It is so wearing hearing about the terrible colds she has and each symptom described. Ds2 and I had a cold, he's three and I'm on immunosuppressants so we were both visibly ill, but she still described every symptom in detail.

She is choosing to have a biopsy every year rather than have a hysterectomy. I know this is because she just loves the drama of illness, rather than making the best decision for her health.

It upsets me because I am ill with a neurological condition, and I just want to be OK and live a long life with my dh and dcs. If she was really ill she would understand how awful it is to worry you are going to die or become so disabled you can't live independently, instead of being ill as a hobby.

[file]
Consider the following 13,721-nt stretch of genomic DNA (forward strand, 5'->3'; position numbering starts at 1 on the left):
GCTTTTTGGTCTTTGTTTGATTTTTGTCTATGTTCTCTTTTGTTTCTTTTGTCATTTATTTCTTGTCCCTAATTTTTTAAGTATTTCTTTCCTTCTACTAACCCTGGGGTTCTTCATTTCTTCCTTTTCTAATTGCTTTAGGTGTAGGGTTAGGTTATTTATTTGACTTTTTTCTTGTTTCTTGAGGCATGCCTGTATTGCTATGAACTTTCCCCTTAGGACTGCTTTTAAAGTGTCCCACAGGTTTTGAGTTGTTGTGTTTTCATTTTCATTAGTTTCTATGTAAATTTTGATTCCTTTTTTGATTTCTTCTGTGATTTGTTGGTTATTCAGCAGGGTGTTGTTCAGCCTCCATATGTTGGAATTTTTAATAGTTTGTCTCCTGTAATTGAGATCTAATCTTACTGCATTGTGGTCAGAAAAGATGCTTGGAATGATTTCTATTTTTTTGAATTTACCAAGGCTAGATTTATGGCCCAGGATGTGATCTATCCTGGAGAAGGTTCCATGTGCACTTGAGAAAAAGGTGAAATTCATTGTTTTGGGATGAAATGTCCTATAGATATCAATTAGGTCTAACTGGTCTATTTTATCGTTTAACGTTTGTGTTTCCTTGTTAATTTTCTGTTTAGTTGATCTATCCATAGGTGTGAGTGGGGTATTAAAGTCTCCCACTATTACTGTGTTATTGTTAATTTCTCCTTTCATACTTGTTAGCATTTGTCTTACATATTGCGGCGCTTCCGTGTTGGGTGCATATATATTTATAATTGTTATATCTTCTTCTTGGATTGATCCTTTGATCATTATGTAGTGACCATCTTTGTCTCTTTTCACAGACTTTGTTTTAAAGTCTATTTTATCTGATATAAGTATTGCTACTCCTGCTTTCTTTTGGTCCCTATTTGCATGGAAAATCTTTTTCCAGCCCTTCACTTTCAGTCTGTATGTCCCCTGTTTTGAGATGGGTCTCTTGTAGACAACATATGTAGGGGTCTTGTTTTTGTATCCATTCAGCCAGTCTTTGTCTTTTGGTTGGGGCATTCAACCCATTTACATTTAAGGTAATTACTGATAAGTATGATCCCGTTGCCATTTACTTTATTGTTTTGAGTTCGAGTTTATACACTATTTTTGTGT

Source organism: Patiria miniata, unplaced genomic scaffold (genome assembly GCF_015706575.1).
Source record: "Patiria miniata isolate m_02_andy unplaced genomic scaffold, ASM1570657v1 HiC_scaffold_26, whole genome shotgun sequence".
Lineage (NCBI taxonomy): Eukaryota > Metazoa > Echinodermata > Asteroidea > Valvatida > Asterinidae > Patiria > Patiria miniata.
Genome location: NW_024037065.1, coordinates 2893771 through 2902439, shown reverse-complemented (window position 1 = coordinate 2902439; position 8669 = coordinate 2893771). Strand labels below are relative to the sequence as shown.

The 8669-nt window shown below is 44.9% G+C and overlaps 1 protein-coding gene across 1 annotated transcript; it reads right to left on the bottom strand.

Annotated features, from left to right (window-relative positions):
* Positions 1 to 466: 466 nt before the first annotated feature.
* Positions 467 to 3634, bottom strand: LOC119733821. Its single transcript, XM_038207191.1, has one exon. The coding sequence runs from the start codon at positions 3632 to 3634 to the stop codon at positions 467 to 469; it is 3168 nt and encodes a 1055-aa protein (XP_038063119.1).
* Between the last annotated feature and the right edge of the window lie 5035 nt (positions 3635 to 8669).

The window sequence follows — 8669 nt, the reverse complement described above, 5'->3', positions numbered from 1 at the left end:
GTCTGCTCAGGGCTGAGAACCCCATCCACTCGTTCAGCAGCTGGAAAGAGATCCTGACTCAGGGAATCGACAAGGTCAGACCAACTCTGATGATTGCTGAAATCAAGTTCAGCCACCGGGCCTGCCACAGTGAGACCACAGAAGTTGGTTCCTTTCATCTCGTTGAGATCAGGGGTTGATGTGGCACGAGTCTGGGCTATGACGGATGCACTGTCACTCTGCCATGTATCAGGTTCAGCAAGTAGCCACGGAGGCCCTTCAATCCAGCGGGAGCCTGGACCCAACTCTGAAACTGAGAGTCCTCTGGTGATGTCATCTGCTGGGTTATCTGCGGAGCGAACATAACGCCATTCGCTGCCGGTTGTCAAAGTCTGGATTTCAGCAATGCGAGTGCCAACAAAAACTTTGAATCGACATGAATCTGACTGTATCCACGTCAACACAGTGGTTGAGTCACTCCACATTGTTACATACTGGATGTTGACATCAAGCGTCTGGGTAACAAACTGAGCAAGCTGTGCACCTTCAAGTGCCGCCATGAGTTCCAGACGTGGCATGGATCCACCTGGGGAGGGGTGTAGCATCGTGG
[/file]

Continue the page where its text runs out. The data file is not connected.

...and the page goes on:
AttilaTheMeerkat Fri 28-Nov-14 17:08:56

"So OP you are absolutely right to disengage. Ignore every time. Your priority is your own child".

The above a thousand fold Mrsgrumble. Keep your mother well away from your child, the worst thing you can do going forward is to at all subject your child at all to anyone like your mother. Narcissists (and I daresay that your mother is a narcissist in terms of personality) as well make for being deplorably bad grandparent figures too. They tend to over value or under value their grandchild.

I would not let your dad off the hook either because he also has acted as her hatchet man here; he has never protected you from her mad excesses of behaviour and acted out of self preservation and want of a quiet life.

Pippin8 Fri 28-Nov-14 17:09:00